The architectural term used to describe Milani's creation was: "...barochetto romano". That is, the station is, indeed, Baroquely ornate. ("Barochetto" refers to a transitional period to Rococo (around 1720). Indeed, bits of the facade would fit right in with some Neapolitan architecture from that period.The station was not meant to look 200 years old, however; it was built to fit in with other buildings in the area, many of which were quite fashionable and from 1890-1910, built roughly in the style known in Italian as "Liberty" (known in English by the French term "Art Nouveau".) That style, itself, is self-consciously ornate, highly decorative and features—among other curls, swirls and undulations—writhing plant forms, which you find on the station of Mergellina. Characteristic, too, of "Liberty" buildings in Naples is the presence of classical statuary, which you also find. (Those statues give you the "Roman" in "barochetto romano"). Thus, the station, cleverly, looked old and modern at the same time.

(I am thankful that the station did not fall victim—as did many similar buildings from the 1920s—to the Fascist wrecking balls of the 1930s, when the regime decided to go  into giant, smooth marble-slab architecture. (The main post office in Naples is larger than Holland.)

facade
                      detailThe Mergellina station was, at the time, the most elegant one in the city. (As a matter of fact, it still is; the main station downtown has been rebuilt twice since the 1920s, and is huge and modern. But elegant? Not even close.) Mergellina apparently was the preferred place for a certain class of passenger to alight aloofly in the 1920s and 30s in Naples—just a few blocks from the fashionable buildings along the seaside at Mergellina, with easy access to the exclusive areas of the Posillipo coast. (Getting off the train there meant you didn't get dumped into the masses at the main station in the—ugh!—east end of town—near the largest prison in southern Italy! Today, indeed, Mergellina still serves long distance trains. If you travel north or south from Naples on the fast EuroStar trains, for example, it is much more pleasant to board at Mergellina.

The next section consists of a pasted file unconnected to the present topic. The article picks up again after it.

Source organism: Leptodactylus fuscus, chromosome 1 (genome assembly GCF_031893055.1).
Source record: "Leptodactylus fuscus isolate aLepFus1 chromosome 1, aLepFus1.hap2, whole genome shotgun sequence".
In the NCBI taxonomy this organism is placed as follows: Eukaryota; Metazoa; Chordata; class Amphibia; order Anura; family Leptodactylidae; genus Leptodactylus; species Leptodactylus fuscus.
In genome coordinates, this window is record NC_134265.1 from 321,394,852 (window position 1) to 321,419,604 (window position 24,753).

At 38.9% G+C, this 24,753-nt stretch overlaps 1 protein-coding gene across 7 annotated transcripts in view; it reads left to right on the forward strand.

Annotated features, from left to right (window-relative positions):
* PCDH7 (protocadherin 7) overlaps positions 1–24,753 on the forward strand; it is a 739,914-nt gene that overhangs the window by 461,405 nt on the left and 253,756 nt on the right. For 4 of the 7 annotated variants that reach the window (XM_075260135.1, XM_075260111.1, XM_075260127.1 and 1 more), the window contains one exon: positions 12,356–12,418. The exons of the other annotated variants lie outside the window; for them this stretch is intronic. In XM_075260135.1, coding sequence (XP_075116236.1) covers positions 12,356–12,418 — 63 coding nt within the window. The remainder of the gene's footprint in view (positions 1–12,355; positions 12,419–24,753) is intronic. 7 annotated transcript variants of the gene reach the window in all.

In any event, the Mergellina station is getting a face-lift.  Now it will be restored as part of an ambitious nation-wide project called "Centostazioni" (100 Stations) which plans to restore 103 (to be precise) train stations throughout Italy. Mergellina is to play an expanded role in the future of rail transport in the city. In addition to present Metro stop and long-distance service in all directions, it will be a major transfer point for the new metro line coming in from Fuorigrotta, on the other side of the Posillipo hill. (The stop on that line will be incorporated in an underground extension of the original Mergellina station). The work is in progress and is due for completion in 2006. Projections say that the station will handle six million passengers a year.

The original facade at Mergellina had just to the right of the main entrance a six-foot-high plaque marking Mussolini's opening of the station on the fifth anniversary of Fascism. That plaque was either removed or destroyed during the events of WW2. It will be interesting see if they restore it. After all, the original Fascist-era inscription on the main post-office was restored recently. It, however, is well above the reach of vandals with spray cans. We shall see.

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(Related item:: Lamont Young, the items under "Metropolitana" in the subject index and The Architecture of Fascism in Naples.)